Harford sheriff town hall meeting

Major Doug Verzi of the Harford County Sheriff's Office fields a question from a resident during Saturday's town hall meeting in Jarrettsville, where crime, traffic safety and other concerns were discussed (Hafiz Rashid for The Aegis, Homestead Publishing / December 4, 2012)

Property crimes involving drug addicts and highway safety concerns were among topics discussed at two well-attended town hall meetings hosted simultaneously at opposite ends of the county by Harford County Sheriff Jesse Bane and his commanders Saturday.

Upward of 200 residents attended one of the two sessions held at the Jarrettsville Library and at the sheriff's Southern Precinct Station in Joppa, according to the sheriff's office. Some of those at the Jarrettsville meeting also expressed concerns about firearms discharges and how deputies interact with the community.

More than 150 people filled the meeting room at the Jarrettsville Library, leaving some standing. Bane, who gave welcoming remarks before leaving to attend the other meeting, invited some of the crowd to join him in Joppa instead; however, it appeared most wanted to stay put.

During the Jarrettsville meeting, Bane and his staff acknowledged burglaries committed by people with drug habits remain a particular problem in the northern half of the county, as do serious traffic accidents, although the sheriff said crime is down overall and more focus is being placed on highway safety enforcement.

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Since August, a sheriff's office spokesperson said Tuesday, at least 16 people have been arrested in connection with crimes or suspected crimes in northern Harford in which police believe the perpetrators' drug habits are the motivating factor.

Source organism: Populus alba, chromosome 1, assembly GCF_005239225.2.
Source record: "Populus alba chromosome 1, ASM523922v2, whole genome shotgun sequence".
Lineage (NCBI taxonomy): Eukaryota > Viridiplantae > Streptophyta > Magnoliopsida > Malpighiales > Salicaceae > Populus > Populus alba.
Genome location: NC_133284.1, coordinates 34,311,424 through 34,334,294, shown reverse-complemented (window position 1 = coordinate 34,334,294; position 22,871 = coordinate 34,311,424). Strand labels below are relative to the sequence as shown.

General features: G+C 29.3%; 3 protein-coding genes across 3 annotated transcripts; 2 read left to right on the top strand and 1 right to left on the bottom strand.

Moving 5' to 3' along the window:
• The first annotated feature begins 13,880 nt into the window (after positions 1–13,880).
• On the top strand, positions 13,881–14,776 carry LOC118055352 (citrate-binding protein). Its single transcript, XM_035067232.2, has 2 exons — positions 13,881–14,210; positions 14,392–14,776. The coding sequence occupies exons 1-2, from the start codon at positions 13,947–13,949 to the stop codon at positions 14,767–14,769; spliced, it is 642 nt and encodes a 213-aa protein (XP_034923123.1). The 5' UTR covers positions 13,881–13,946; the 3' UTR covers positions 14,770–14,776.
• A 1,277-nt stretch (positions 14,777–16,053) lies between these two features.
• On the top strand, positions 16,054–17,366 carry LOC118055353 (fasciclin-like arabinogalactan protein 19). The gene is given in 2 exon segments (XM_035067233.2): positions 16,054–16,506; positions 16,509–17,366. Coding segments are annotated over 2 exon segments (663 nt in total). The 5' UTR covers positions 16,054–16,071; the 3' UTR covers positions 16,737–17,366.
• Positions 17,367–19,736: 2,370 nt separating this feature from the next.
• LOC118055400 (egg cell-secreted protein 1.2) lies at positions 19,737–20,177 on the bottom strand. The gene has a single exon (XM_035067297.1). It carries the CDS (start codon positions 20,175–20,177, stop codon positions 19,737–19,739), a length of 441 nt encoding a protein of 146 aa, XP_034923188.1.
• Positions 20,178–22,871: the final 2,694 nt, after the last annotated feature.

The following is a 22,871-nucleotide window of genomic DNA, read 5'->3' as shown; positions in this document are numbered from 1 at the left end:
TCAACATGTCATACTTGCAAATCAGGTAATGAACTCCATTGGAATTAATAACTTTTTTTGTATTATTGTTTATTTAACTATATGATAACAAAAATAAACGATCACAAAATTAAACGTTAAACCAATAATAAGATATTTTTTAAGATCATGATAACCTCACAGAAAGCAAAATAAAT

In welcoming the large crowd to the Jarrettsville session, Bane began by explaining the reason for the meeting.

"This is not just a PR thing," he said. "In fact, it has nothing to do with PR. If we want to know what's going on in the community, we have to go out into the community."

Crime, highway safety stats

Bane then introduced members of his command team before posing a question to the audience: "Who here thinks that crime today is worse than it was in 1975?"

About a third of those in the audience raised their hands.

Bane explained that Harford's rate of crimes per 100,000 of population, a common national comparative measurement, was 1,858 in 2011, compared to 4,336 in 1975, almost two and a half times higher.

While state statistics show Harford had the second lowest number of crimes per 100,000 of any major jurisdiction in 2011, behind only Carroll County – a fact Bane has cited previously, the sheriff noted that robberies have increased in 2012 compared to last year, even as other crimes have declined.

Bane also brought up the Safe Streets Program, from which the county received a state grant, which targets violent offenders and, in Bane's words, has "a significant effect on violent crimes."

Discussing traffic, Bane said Harford ranks as the fifth most dangerous jurisdiction in Maryland when it comes to highway fatalities, which this year already exceed the number of deaths in 2011.

"[Traffic] has been a developing issue in the last five years in Harford County," he said. "Traditionally we have spent more resources in fighting crime and not as much on traffic concerns."

Bane noted that a task force comprised of state, county as well as municipal police departments was formed in 2011 to target specific areas in the county where traffic problems occur.

He also mentioned the Data Drive Approaches to Crime and Traffic Safety, or DDACTS program, which uses statistics and data regarding traffic and maps to reduce crime and traffic related incidents.

Drug-related break-ins

Investigative Services Bureau Commander Major Doug Verzi, who took over the meeting after Bane left for the Southern Precinct session, mentioned drug addiction, specifically addiction to pills, as being one of the primary reasons for increased crime in the northern half of the county, most of it involving home break-ins and thefts of personal property.

"It's a terrible, terrible problem at this point," Verzi said, adding that "the biggest problem is that most of these crimes go unreported," because the perpetrator is a relative.